Watching Bill go through confusing times is difficult. He was in an accident last weekend. He is pretty torn up from the seat belt. He also sent a woman to the hospital from the other car. She was released. Bill totalled old Betsy. We've had Betsy since we got married- 24 years on September 5. Betsy was a trip. She was originally maroon but when we applied for his last couple of years parking permits for Betsy, we have listed the color as rust. The driver's seat has this well formed whole that just fits Bill's tiny hiney. She was always immaculate,  never dusty, never any gravel or leaves... pampered. Between losing Spike, our 14 year old miniature poodle and losing Betsy, Bill has been grieving. He was ticketed, and I did get notice yesterday that we are being cancelled by our insurance. When it rains it pours.

I wait for those times when the old Bill breaks through. I grab him and try my best to communicate, to talk to him. We both grab onto those moments. He tells me how strange it is to be lost upstairs, how difficult it is to keep track and keep things straight. He usually tears up, but he's open and very honest when it happens, and he is always apologetic for his anger and frustration and talks about getting better.

The day Bill had his wreck, I had followed him around all day long. He was determined that Betsy needed oil. He was obsessed. He'd come and get me, and I'd show him the dip stick and say, see: it's full. She doesn't need any oil. He was determined. Throughout the day he added 4 quarts of oil to an all ready filled engine. I expected him to blow up the engine, but never in my wildest dreams did I expect him to drive off without me. He jumped up (granted, for the 150,000th time that day and I had followed him instantly 149,999 times.) I said, "Where are you going?" "Out to check the oil! By then I had locked Bill's car and hid the keys and had sent Jack to Grandma's in case he decided to work on the hybrid. I turned to grab my shoes, ran the dog to her crate, and walked outside. No truck. No Bill. For two hours I waited to find out where he went.

When the Sheriff drove up, all I could say is, "do you have my husband?" I figured they had arrested him, the funk he was in. They had him. He'd been in a wreck. My heart stopped. I couldn't breath. He wasn't hurt and the woman involved would be OK he assured. I jumped up and followed the Sheriff.

When we got there, I had explained Bill's day, the early onset of Alzheimer's. I learned that Bill had been tested for a DUI and of course passed. Bill was agitated and was very upset. He was very angry with me, calling me a traitor for sharing his personal life with the cops. The anger lasted for several days, but he is coming back around, both cognitively and behaviorally. He still has difficulty processing information, but he checks in often.

After a couple of days, he mellowed and Bill's memory of the wreck is a tad bit different than the police report. Here is the report of the wreck in Bill's own word. Perception is everything.

The wreck really brought up some weird grief stages. Ewwww, I hate grief. I do not like it when I cry. I want a plan. I want to follow the plan. I want to get from point A to point B without going around in circles.Grief can have a paralyzing affect. It's like being in a state of walking in your sleep. You get more and more frustrated, and try to pull out of it, but you just can't quite wake up.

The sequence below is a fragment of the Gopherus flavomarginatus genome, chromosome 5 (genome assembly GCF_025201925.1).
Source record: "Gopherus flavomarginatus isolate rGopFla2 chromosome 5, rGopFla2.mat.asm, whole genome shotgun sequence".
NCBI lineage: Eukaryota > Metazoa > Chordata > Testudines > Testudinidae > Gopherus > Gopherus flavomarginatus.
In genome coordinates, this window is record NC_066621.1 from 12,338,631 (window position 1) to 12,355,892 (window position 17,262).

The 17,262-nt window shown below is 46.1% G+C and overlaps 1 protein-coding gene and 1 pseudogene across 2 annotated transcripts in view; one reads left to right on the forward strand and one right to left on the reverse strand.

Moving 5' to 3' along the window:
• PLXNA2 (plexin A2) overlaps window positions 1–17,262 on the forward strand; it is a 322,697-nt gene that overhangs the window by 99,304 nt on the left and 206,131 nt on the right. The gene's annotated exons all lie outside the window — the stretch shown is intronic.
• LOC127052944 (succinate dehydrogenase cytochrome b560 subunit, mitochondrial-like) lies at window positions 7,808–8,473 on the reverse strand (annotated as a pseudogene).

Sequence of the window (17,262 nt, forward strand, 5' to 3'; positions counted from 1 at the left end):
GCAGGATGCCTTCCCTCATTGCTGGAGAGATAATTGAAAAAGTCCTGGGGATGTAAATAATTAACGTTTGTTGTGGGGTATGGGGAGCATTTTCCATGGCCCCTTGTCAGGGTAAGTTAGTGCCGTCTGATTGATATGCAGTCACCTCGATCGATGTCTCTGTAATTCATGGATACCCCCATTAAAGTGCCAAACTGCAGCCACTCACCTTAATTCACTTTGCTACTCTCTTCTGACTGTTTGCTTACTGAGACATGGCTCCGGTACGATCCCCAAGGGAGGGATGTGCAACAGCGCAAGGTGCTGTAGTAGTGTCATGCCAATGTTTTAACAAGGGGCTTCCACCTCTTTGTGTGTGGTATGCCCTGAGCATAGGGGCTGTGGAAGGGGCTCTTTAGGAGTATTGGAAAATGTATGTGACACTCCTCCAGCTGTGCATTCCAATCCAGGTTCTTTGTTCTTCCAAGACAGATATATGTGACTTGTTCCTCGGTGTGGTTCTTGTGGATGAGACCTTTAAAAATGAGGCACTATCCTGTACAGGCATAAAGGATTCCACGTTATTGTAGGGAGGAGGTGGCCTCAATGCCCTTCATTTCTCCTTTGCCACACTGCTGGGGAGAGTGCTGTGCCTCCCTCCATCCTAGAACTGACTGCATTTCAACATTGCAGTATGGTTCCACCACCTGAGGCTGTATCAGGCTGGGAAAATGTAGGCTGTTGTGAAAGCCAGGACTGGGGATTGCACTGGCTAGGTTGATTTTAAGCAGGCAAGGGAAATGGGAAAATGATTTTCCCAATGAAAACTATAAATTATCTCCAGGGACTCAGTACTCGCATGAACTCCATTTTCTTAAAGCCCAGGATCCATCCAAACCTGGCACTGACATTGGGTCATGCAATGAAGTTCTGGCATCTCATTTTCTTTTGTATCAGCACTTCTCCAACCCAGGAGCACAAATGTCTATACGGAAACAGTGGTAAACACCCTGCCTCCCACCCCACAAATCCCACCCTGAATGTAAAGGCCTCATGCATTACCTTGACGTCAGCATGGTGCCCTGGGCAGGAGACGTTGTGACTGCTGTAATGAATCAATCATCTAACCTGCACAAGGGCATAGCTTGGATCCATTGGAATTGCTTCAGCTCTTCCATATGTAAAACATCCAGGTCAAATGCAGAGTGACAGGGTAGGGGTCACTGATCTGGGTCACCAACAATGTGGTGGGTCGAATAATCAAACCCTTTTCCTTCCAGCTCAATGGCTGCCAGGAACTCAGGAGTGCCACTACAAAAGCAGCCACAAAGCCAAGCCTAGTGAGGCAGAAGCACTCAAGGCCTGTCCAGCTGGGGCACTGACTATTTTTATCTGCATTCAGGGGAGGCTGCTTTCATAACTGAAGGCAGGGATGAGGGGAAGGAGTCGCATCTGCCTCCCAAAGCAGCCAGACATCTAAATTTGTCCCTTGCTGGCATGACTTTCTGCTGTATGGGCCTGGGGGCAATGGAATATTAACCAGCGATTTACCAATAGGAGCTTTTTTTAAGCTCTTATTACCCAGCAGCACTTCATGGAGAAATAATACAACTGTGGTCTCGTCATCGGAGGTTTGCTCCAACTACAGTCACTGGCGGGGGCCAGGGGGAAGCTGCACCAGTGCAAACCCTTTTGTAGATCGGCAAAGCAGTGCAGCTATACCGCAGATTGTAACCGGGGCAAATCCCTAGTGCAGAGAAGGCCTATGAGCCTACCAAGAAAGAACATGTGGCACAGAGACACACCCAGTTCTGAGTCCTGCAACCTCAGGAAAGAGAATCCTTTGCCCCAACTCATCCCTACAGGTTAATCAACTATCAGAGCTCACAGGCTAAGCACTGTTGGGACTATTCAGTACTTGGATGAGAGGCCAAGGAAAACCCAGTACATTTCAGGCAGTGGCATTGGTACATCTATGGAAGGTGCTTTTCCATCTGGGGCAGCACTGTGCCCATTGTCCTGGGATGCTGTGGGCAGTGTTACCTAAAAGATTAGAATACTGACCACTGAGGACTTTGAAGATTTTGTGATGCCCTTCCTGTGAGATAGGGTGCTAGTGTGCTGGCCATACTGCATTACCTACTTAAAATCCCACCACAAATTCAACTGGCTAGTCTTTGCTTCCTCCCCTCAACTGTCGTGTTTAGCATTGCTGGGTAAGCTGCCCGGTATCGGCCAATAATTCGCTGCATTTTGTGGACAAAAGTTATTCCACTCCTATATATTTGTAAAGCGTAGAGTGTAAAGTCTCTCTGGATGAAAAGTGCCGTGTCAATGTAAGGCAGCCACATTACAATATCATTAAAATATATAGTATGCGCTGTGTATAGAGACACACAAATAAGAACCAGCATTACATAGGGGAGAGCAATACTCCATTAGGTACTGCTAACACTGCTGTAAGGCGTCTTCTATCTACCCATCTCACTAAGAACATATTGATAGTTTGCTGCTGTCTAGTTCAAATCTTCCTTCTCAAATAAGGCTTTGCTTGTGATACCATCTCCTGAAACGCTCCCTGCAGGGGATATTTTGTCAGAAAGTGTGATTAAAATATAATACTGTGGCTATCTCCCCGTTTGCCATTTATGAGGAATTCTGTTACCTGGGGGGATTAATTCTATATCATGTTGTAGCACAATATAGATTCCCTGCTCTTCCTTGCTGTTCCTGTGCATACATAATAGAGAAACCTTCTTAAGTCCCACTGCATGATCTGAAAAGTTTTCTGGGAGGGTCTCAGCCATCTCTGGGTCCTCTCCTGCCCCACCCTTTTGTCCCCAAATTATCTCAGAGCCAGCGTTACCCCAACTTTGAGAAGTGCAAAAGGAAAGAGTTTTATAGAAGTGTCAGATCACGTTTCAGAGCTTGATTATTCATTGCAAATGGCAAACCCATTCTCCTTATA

Yesterday I opened up my devotional. It had four simple words. Wake up and live.That's it. That's all it said. So that's where I am starting. I think it' OK to grieve for awhile, but I have to live in the moment  rather than being frozen from grief and miss the good things going on around me. So I prayed for God to use this somehow for the good. Give this purpose. We're both trying to move back to living life to the fullest, to love life and breath it in and appreciate today for today.

Wednesday, August 17, 2011

It's been a while

Hi, guys. It's been awhile since I've posted. While the move to Kansas is over, there is still some unpacking, there has been some decline in Bill's memory and his frame of mind, and it's been pretty stressful. My dad passed away ago the end of July to add to my emotions, and it has been a challenge keep balance in my life.

The move has been a wise one although Jack and I miss our friends and the upper peninsula of Michigan very much. I have held up pretty good until just recently, but I have reached a pivotal moment where the stress was really getting me down. Recently I have had the opportunity to reunite with many wonderful friends. I also had the opportunity to step away and take a break at a  sort of training. It was refreshing. The reunions and the trip brought back so many memories. Reconnecting with several wonderful friends from my past makes me think of an old Girl Scout song, "Make new friends and keep the old, one is silver and the other gold"). I don't know. I guess it was overwhelming. Finally the dam of emotions brimmed over in an emotional moment and all these tears just started falling and falling and falling. I know it is part of healing. I know it is a necessity of life, but it is very painful. I know I always talk about the positive as a general rule, but I also know how deeply important it is to face the fear and the pain and frankly, the exhaustion. It is ugly and while it does not need an overabundance of attention, it has to be recognized.